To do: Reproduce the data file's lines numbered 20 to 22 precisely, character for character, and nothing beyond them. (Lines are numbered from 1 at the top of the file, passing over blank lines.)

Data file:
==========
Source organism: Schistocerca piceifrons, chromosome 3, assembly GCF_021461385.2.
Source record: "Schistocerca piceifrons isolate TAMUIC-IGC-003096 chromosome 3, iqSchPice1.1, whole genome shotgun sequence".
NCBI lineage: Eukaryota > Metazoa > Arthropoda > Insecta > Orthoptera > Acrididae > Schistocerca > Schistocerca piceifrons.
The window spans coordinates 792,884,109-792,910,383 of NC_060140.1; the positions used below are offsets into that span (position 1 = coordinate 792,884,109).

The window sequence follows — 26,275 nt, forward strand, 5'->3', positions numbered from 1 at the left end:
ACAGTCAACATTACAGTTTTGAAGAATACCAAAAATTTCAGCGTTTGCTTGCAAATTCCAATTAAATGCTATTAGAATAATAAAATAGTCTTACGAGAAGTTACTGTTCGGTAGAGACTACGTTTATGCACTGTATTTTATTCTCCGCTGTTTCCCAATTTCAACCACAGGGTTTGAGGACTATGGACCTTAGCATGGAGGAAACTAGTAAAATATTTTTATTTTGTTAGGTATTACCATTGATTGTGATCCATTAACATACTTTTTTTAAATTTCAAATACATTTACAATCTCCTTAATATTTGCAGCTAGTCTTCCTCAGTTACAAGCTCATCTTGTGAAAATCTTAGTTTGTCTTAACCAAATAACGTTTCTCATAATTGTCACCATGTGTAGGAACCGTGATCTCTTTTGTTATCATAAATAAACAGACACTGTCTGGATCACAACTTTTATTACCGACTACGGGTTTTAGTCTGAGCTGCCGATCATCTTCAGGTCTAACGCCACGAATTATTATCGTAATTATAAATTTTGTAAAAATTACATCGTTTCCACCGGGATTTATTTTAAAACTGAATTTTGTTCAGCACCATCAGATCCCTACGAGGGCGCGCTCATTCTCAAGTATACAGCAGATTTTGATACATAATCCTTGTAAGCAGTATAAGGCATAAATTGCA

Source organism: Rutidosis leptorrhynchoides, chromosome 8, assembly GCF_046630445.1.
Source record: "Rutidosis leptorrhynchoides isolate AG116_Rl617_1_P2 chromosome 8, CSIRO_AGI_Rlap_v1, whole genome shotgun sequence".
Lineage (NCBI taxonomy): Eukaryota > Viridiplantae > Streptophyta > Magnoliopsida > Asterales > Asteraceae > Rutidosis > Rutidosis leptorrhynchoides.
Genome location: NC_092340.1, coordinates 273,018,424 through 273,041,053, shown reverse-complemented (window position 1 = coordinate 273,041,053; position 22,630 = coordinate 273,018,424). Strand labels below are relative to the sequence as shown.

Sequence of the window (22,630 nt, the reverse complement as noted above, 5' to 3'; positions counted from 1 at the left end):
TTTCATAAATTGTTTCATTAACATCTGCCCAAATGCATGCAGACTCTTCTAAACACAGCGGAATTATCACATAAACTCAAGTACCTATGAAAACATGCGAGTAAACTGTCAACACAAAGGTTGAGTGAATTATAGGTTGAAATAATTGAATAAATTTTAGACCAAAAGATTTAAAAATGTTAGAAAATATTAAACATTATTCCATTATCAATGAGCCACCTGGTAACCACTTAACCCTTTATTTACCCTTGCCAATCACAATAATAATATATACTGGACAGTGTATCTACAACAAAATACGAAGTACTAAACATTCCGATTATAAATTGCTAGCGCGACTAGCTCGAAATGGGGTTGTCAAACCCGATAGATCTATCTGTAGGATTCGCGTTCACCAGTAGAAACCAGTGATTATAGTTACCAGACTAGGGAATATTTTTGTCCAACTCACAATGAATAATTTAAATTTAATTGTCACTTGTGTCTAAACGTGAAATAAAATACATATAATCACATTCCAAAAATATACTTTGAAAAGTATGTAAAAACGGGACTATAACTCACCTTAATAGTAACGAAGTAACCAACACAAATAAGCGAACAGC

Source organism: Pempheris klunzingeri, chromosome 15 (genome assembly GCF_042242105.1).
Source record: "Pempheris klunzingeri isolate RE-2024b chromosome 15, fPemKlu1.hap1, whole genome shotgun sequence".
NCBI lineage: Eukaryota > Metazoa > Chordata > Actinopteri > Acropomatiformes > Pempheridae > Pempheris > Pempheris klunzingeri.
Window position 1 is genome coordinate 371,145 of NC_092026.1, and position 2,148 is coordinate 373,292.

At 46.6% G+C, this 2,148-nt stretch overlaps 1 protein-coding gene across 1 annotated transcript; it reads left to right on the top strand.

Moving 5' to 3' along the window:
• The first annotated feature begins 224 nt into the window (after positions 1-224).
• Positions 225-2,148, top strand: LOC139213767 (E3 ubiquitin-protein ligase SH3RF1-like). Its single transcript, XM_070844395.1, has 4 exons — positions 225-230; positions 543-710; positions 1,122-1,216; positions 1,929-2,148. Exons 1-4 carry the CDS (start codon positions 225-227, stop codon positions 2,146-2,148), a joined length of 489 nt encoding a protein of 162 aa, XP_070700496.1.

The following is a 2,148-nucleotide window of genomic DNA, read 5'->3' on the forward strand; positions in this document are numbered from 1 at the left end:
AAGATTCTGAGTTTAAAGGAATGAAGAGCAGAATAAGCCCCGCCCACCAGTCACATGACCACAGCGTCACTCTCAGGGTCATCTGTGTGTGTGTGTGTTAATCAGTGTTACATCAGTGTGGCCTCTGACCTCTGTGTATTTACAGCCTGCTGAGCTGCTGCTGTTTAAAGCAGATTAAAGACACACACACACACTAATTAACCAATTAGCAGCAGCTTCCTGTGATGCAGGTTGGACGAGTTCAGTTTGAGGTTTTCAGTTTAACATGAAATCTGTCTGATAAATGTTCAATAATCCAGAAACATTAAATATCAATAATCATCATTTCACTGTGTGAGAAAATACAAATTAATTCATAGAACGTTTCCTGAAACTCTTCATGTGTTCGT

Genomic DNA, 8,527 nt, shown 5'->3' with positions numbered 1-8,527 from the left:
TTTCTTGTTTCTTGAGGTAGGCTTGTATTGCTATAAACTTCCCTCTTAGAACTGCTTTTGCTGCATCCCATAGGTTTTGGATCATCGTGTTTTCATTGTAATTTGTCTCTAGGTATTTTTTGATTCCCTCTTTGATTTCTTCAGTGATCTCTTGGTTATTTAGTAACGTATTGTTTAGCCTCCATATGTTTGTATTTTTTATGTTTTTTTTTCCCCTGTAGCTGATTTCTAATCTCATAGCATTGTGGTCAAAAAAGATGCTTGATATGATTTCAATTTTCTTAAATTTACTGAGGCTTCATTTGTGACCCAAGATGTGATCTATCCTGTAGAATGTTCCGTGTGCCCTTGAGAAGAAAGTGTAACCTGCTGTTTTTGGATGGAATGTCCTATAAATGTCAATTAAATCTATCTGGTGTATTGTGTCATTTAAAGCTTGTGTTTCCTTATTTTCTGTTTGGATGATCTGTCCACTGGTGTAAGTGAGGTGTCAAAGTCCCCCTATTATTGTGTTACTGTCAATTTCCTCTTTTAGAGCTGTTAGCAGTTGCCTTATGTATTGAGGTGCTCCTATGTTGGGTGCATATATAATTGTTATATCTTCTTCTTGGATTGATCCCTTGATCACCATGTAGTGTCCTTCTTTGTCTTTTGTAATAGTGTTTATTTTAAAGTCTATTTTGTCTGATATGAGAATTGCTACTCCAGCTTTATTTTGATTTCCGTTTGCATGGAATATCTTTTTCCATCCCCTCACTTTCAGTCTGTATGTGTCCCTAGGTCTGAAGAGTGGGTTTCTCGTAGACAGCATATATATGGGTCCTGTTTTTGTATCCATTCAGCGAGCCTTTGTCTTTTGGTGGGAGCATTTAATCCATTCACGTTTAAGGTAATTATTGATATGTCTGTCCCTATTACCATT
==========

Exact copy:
• Positions 225-2,148, top strand: LOC139213767 (E3 ubiquitin-protein ligase SH3RF1-like). Its single transcript, XM_070844395.1, has 4 exons — positions 225-230; positions 543-710; positions 1,122-1,216; positions 1,929-2,148. Exons 1-4 carry the CDS (start codon positions 225-227, stop codon positions 2,146-2,148), a joined length of 489 nt encoding a protein of 162 aa, XP_070700496.1.

The following is a 2,148-nucleotide window of genomic DNA, read 5'->3' on the forward strand; positions in this document are numbered from 1 at the left end:
AAGATTCTGAGTTTAAAGGAATGAAGAGCAGAATAAGCCCCGCCCACCAGTCACATGACCACAGCGTCACTCTCAGGGTCATCTGTGTGTGTGTGTGTTAATCAGTGTTACATCAGTGTGGCCTCTGACCTCTGTGTATTTACAGCCTGCTGAGCTGCTGCTGTTTAAAGCAGATTAAAGACACACACACACACTAATTAACCAATTAGCAGCAGCTTCCTGTGATGCAGGTTGGACGAGTTCAGTTTGAGGTTTTCAGTTTAACATGAAATCTGTCTGATAAATGTTCAATAATCCAGAAACATTAAATATCAATAATCATCATTTCACTGTGTGAGAAAATACAAATTAATTCATAGAACGTTTCCTGAAACTCTTCATGTGTTCGT